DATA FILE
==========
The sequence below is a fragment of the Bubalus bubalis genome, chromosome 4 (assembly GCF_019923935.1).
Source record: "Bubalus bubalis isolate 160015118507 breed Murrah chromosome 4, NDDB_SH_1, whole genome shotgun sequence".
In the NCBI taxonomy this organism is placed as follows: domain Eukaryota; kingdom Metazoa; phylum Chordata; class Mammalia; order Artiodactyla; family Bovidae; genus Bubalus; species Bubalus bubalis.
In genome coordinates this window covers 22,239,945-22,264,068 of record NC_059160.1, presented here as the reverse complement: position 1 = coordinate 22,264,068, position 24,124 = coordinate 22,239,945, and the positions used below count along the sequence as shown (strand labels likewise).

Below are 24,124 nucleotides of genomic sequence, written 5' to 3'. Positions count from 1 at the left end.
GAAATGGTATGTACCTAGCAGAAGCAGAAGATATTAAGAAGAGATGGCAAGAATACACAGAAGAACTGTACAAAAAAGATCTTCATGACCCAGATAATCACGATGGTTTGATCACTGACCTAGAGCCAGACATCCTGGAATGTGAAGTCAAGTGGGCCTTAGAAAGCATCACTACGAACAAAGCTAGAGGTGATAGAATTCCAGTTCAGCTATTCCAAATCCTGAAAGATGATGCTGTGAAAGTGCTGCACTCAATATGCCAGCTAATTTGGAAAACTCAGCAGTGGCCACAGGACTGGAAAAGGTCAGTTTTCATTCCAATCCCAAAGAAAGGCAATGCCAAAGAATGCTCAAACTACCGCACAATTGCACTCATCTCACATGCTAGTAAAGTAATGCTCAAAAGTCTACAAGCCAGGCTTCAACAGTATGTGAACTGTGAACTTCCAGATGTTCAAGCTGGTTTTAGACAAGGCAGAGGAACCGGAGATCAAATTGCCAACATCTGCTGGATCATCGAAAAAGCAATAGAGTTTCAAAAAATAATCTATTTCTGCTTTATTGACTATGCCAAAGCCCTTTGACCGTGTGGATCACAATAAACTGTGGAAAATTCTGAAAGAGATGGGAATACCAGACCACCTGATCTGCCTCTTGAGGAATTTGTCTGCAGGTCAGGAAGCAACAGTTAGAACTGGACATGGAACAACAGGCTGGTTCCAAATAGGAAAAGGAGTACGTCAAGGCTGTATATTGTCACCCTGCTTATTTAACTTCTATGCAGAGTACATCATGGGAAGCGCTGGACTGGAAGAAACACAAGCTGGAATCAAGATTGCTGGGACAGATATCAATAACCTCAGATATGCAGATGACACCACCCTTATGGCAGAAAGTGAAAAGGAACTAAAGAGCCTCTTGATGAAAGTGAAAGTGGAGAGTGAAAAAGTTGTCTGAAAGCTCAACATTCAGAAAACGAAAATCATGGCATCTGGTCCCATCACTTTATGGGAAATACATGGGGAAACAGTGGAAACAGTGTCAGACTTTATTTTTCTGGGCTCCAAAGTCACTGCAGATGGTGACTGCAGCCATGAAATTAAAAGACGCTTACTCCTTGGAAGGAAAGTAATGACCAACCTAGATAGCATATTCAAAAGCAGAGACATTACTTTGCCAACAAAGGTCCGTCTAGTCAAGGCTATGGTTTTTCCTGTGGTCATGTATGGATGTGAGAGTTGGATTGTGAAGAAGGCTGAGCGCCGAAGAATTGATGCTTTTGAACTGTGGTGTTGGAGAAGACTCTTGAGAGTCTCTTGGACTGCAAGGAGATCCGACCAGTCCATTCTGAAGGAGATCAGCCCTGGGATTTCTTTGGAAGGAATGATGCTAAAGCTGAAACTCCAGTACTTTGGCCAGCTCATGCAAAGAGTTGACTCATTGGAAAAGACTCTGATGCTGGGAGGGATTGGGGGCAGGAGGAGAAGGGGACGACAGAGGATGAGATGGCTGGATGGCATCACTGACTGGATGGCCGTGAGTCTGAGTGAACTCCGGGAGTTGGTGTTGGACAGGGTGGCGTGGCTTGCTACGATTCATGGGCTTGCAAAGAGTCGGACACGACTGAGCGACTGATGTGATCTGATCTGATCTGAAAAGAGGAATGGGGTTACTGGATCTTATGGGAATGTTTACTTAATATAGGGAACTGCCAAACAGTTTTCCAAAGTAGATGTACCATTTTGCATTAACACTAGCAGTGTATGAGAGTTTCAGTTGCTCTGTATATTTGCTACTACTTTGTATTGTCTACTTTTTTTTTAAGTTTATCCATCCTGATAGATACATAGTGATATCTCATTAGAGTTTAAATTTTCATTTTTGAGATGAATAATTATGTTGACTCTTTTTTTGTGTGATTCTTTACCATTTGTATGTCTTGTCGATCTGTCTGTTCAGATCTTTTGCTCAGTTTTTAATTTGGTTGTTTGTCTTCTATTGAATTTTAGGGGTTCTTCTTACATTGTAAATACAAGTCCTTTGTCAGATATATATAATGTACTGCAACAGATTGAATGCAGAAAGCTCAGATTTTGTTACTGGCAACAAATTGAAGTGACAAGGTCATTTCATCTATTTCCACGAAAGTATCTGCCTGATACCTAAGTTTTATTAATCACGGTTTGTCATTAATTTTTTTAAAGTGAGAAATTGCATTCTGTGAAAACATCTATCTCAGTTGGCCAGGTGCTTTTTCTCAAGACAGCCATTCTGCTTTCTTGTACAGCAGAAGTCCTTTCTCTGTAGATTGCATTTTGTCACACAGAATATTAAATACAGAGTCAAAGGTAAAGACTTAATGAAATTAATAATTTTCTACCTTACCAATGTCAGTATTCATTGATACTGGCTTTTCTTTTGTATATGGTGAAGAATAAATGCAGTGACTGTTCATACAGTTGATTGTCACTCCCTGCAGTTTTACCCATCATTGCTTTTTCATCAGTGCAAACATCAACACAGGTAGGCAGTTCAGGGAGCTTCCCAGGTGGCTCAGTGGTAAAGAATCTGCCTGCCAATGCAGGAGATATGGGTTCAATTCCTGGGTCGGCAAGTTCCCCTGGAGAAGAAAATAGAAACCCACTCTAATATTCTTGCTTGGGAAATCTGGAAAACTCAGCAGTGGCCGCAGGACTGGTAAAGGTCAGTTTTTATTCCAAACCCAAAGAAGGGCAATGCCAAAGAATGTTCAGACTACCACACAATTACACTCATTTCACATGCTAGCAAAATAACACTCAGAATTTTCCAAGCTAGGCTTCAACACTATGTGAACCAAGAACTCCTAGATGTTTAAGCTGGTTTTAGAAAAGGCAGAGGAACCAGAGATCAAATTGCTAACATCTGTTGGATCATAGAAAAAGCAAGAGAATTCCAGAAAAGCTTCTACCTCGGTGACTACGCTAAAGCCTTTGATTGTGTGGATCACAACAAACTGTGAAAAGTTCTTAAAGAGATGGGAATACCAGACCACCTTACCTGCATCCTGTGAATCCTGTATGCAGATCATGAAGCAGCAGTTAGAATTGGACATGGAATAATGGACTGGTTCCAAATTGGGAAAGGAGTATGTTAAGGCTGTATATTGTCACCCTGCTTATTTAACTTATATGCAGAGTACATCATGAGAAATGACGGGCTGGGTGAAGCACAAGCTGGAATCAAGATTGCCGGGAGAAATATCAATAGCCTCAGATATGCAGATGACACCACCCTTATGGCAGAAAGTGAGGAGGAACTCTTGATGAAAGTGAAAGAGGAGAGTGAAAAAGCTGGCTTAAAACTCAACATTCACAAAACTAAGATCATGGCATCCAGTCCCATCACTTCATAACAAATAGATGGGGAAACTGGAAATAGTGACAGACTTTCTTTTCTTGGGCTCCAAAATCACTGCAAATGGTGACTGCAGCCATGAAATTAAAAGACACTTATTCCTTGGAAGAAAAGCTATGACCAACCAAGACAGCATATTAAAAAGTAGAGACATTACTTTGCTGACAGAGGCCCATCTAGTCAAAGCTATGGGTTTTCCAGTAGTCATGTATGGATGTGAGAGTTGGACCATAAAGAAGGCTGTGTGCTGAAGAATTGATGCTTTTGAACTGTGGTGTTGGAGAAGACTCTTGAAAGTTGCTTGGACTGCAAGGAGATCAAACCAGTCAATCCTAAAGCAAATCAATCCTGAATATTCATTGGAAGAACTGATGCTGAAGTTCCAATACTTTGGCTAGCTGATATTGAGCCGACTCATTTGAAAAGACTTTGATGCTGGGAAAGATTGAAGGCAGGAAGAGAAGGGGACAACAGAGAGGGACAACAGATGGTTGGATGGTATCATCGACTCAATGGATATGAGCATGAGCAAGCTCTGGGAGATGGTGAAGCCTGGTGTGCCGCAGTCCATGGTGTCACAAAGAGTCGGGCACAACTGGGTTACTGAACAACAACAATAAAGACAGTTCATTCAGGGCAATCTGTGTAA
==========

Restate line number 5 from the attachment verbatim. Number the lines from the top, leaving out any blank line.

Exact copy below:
Below are 24,124 nucleotides of genomic sequence, written 5' to 3'. Positions count from 1 at the left end.